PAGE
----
As a photographer, you know that every job comes with its own set of unique requirements and expectations. That’s why it’s important to have a photography contract in place—it ensures that everyone involved is on the same page and that all parties are protected. But what exactly should be in your photography contract? Let’s explore five key components to contracts for photographers
1) Payment Terms & Timelines
The payment terms should state when payment is due, how much the client will owe, and what forms of payment you accept (cash versus credit). You can also indicate any late fees or costs associated with non-payment. This section should also include information about refunds or cancellations—for example, whether or not the client can receive a full refund if they cancel at least one week prior to their shoot date.
2) Usage Rights & Copyright Information
This section should specify who owns the copyright for the images created from your shoot and outline how those images can be used (e.g., for personal use, commercial use, etc.). It should also explain any restrictions on usage (e.g., if the images can only be used for a certain duration of time). This helps protect both you and your client!
3) Model/Property Release Forms
If any models or properties are used in your shoot, you’ll want to ensure you have model release forms signed by all relevant parties before beginning the shoot. These forms grant permission to use the model’s likenesses and property in photos taken during the shoot, which helps ensure that no one involved can be legally liable for any potential copyright infringements down the road.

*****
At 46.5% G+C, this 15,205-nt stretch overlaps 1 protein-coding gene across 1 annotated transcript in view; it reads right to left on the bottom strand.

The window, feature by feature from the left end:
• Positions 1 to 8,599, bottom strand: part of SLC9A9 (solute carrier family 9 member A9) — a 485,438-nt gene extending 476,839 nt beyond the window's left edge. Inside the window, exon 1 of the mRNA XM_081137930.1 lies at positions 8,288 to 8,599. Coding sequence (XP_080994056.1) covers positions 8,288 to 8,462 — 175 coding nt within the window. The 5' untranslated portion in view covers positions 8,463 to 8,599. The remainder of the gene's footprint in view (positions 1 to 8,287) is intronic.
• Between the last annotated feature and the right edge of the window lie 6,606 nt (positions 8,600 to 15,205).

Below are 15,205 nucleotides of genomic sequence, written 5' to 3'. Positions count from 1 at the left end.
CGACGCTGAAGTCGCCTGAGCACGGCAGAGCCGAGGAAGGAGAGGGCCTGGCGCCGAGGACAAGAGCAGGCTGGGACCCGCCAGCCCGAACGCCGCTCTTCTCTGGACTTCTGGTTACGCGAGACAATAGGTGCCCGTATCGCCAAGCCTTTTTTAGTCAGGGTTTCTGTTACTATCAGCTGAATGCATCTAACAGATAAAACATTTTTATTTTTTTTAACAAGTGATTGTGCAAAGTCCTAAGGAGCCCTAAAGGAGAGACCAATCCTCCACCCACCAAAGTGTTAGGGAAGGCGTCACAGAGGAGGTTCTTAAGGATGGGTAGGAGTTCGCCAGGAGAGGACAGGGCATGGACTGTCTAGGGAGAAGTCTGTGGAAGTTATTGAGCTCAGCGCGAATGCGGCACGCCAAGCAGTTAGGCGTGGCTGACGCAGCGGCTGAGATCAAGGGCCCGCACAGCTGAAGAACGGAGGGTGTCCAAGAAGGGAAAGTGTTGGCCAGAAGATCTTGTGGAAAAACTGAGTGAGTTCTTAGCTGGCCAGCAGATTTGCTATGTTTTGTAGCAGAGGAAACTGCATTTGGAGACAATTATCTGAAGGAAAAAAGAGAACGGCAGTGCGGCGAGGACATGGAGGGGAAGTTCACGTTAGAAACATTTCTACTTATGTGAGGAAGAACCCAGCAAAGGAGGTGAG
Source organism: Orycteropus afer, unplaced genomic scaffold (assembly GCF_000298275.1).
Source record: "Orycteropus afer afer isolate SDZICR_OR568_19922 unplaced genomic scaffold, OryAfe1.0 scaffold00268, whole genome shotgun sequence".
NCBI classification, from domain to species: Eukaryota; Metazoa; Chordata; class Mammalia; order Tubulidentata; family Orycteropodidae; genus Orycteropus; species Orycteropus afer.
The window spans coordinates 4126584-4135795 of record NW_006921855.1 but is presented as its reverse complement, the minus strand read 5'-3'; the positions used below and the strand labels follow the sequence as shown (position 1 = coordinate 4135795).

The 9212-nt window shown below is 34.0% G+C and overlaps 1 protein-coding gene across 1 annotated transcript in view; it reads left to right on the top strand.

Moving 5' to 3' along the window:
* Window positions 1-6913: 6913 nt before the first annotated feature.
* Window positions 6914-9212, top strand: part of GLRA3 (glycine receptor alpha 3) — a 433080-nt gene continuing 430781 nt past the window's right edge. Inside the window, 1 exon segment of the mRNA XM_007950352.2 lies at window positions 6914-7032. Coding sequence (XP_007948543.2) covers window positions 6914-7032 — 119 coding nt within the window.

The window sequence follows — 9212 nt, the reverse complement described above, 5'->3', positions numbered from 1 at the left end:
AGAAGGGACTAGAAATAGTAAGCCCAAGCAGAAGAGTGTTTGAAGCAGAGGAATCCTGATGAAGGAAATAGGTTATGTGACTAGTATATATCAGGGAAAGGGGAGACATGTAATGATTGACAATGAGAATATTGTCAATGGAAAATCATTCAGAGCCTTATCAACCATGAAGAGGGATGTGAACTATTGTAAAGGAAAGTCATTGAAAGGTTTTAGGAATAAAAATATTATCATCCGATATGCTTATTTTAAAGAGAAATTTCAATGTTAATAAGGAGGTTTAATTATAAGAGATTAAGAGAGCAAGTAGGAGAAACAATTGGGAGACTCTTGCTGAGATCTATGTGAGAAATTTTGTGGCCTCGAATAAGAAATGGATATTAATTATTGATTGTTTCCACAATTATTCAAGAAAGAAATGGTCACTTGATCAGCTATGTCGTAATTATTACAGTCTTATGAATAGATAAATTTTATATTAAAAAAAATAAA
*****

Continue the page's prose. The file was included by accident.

4) Cancelation Policy
No one likes it when plans change at the last minute, especially when money is involved! That’s why it’s important to have a cancellation policy outlined in your photography contract so that both parties know what to expect if something pops up at the last second and forces you or your client to call off a shoot. A good cancellation policy should include details about how much notice needs to be given before any cancellations take place, as well as information on refunds should they be necessary due to an unforeseen event.
5) Rescheduling Policy
Similar to having a cancellation policy outlined in your photography contract, a rescheduling policy can make things easier if an emergency arises and either you or your client needs more time before shooting begins. A good rescheduling policy should provide information on how many times each party can reschedule a session before additional fees may apply, as well as outline any costs associated with rescheduling prior engagements due to unexpected circumstances such as illness or inclement weather conditions.
Get Legal Contact Templates
While I’ve shared some of my go-tips if you’re working on your own contract, I’m also a big fan of letting the professionals do their job. Contract templates are the easiest, fastest, & best way to be a better backend biz owner! Whether you’ve just started your business or been at it for years, ensuring you have all your legalities in order is key to your success and a heck of a lot less stress.
Stop worrying about losing thousands of dollars. Avoid potential legal battles. And ultimately gain your clients’ trust because you have a professional contract in place that makes them feel taken care of.
Ready to grow a thriving business that is legally legit AND protected?
Get started with Contracts for Photographers at The Legal Paige Shop!
As always, I’m here to support you along your business journey, but I highly advise that you contact a lawyer (I love Paige) for all your legit legal contracts!